Hiking In Summer - How To Brace Yourself For The Heat

Hiking In Summer - How To Brace Yourself For The Heat

Australia is home to some of the most spectacular scenery in the world. With endless acres of national parks and hiking trails to be explored it’s time to lace up your walking boots and experience what mother nature has to offer. Australia is also infamous for it’s glorious weather which further enhances these views and beautiful backdrops but with extreme heat comes potential danger. Continue reading to find out how to prepare for your outdoor pursuits whilst the sun is shining.

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Start Early

It’s true what they say - the early bird catches the worm. The early bird is also more likely to have a safer and more enjoyable trip by staying out of the excruciating afternoon heat and avoiding the large crowds. It’s no secret that dragging yourself out of bed at the crack of dawn is far from desirable, especially on the weekend, but it can make the difference between a successful day or a disaster. 

The heat in the afternoon becomes oppressive and overwhelming so making ground in the morning and resting in the afternoon will help you stay safe. You’re also more likely to bypass the hoards of people who will distort your view and ruin your hike.

Get The Gear

Planning your trip carefully and ensuring you have the right equipment will help you take on the brutal summer weather. The ruthless sun changes the environment that you’ll be scaling so considering your equipment is necessary for a protected trip.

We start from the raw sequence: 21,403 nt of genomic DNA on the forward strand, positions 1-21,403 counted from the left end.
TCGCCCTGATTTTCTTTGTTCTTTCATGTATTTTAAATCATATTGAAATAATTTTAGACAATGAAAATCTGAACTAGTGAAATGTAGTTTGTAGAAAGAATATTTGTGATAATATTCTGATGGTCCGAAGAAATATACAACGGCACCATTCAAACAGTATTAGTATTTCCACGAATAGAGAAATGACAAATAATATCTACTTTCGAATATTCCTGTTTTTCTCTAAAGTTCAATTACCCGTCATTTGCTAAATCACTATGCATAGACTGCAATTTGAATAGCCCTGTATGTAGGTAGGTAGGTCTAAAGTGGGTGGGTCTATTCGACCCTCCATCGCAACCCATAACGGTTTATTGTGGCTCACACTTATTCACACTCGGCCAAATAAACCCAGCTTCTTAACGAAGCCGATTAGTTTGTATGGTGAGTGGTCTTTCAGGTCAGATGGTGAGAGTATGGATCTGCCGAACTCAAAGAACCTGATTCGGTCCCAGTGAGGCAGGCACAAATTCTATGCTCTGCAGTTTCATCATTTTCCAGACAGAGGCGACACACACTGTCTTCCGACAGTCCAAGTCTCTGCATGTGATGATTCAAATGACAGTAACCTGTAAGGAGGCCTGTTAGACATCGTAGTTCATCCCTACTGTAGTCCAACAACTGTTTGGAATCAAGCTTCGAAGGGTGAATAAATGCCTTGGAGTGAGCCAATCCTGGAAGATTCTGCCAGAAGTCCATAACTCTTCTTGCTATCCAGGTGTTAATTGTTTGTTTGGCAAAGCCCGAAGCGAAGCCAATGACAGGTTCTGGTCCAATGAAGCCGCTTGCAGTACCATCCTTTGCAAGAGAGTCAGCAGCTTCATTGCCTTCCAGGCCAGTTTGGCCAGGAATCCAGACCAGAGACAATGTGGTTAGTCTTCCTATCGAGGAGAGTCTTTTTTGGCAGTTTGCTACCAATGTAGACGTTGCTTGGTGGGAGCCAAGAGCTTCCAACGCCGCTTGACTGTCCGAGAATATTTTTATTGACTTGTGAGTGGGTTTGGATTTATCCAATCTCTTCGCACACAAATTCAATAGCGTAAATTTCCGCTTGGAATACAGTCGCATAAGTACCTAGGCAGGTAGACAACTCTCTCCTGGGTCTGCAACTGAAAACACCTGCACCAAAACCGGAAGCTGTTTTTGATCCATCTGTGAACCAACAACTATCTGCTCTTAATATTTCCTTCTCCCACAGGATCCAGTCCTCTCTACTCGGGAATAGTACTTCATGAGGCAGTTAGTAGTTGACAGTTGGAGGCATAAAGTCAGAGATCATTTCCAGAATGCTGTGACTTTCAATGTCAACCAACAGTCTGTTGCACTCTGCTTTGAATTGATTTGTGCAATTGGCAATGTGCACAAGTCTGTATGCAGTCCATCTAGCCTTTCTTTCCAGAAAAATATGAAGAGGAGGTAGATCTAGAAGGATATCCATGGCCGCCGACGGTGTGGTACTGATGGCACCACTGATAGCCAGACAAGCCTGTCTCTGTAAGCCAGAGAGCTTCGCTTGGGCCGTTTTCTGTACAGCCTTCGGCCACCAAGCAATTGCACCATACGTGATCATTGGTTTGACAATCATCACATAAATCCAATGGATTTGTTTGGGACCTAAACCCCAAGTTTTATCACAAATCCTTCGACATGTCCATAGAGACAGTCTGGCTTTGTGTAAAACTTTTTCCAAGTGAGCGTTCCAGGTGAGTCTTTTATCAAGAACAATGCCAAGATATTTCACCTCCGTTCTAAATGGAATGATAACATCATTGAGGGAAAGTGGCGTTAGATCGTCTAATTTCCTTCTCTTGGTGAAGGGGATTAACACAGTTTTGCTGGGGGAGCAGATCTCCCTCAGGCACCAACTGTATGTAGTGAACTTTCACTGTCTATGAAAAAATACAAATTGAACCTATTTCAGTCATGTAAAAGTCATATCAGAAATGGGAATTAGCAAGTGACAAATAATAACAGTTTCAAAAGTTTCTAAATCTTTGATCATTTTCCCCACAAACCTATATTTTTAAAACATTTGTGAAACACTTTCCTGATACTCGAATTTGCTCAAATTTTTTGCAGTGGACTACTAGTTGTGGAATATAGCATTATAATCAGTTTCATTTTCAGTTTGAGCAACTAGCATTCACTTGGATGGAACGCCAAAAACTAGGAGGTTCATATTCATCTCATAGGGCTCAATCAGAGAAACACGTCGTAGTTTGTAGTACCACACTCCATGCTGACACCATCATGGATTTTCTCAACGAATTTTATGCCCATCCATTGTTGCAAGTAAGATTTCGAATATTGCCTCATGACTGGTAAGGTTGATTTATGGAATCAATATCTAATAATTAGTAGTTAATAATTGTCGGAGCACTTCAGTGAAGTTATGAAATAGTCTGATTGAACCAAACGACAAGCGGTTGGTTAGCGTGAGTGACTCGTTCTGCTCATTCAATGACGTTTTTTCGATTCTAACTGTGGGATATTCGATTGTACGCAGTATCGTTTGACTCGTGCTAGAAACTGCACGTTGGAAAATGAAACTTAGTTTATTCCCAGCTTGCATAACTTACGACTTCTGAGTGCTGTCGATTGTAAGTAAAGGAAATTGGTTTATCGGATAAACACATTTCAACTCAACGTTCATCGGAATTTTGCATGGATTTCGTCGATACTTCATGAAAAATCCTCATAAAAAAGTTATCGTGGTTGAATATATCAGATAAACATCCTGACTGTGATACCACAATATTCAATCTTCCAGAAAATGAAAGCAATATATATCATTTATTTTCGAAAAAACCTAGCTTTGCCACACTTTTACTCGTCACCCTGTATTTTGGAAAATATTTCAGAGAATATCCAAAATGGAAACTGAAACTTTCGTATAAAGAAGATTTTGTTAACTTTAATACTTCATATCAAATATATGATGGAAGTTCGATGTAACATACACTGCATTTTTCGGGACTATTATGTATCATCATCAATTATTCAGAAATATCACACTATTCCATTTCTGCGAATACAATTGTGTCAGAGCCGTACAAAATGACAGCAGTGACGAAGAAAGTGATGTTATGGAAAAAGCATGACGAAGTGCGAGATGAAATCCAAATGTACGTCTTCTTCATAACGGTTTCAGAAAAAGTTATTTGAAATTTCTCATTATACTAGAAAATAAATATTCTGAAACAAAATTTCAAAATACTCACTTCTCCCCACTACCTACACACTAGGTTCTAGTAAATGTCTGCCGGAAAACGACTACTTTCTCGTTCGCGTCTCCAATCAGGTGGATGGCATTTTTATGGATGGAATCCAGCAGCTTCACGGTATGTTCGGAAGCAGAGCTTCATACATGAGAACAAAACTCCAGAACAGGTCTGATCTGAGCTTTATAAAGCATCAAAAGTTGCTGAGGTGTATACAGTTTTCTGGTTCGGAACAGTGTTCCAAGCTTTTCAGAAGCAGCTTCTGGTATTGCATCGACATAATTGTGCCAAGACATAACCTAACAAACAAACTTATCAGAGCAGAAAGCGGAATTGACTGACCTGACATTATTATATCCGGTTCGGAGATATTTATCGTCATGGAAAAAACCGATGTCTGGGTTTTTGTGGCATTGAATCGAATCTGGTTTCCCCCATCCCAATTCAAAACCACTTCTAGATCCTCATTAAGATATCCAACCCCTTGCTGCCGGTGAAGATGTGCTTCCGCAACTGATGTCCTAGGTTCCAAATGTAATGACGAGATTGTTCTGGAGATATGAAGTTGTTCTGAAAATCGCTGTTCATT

Sturdy hiking shoes for men and women are essential to prevent injury and keep you comfortable- the last thing you want is a twisted ankle preventing you from reaching the peak. Hiking poles may also be necessary due to the dry and cracked earth. Planning your trip and exploring the terrain before you set off will help you determine what equipment you need.

Keep Hydrated

In the summer it’s hard enough staying hydrated whilst your relaxing and reading your book on the beach so imagine how easy it is to forget to top up your water intake whilst hiking. Don’t be distracted by the breathtaking views enough to let your mind wander away from hydration. 

The easiest way to prevent this is to regularly drink water before, during and after your hike. Heat exhaustion and dehydration can creep up really quickly so it’s also good practice to familiarise yourself with the signs and symptoms so you can stop this from happening to you. Freezing your water the night before your trip is a great way to keep your drink cool and refreshing so you’ll be more likely to get the fluid intake that you need.

Signs and Symptoms

As mentioned earlier, educating yourself on the signs and symptoms of heat exhaustion and dehydration will help prevent them from taking hold. When your body has been exposed to heat it may become unable to regulate its own temperature and you’ll experience some of the following symptoms; headaches, nausea, dizziness and fatigue are all indicators that dehydration is creeping in and is your body’s way of letting you know that you need to take action immediately. Being aware of these warning signs will also help you spot issues as they arise for friends and fellow hikers.


Hiking is not a race so allow your body well deserved recovery time by taking regular rest breaks. Resting in shaded spots and taking in some fluids is the more effective way to help you stay on top form. Speaking up and letting everyone know that you need a break is not a sign of weakness and may save your life. It’s also a great way to fully take in the scenery that you’ve worked so hard to be able to observe.

Taking the heat seriously is the best way to stay safe whilst hiking. Preparing for your trip and following the above advice will enable you to get out and about during extreme weather whilst staying free from danger.

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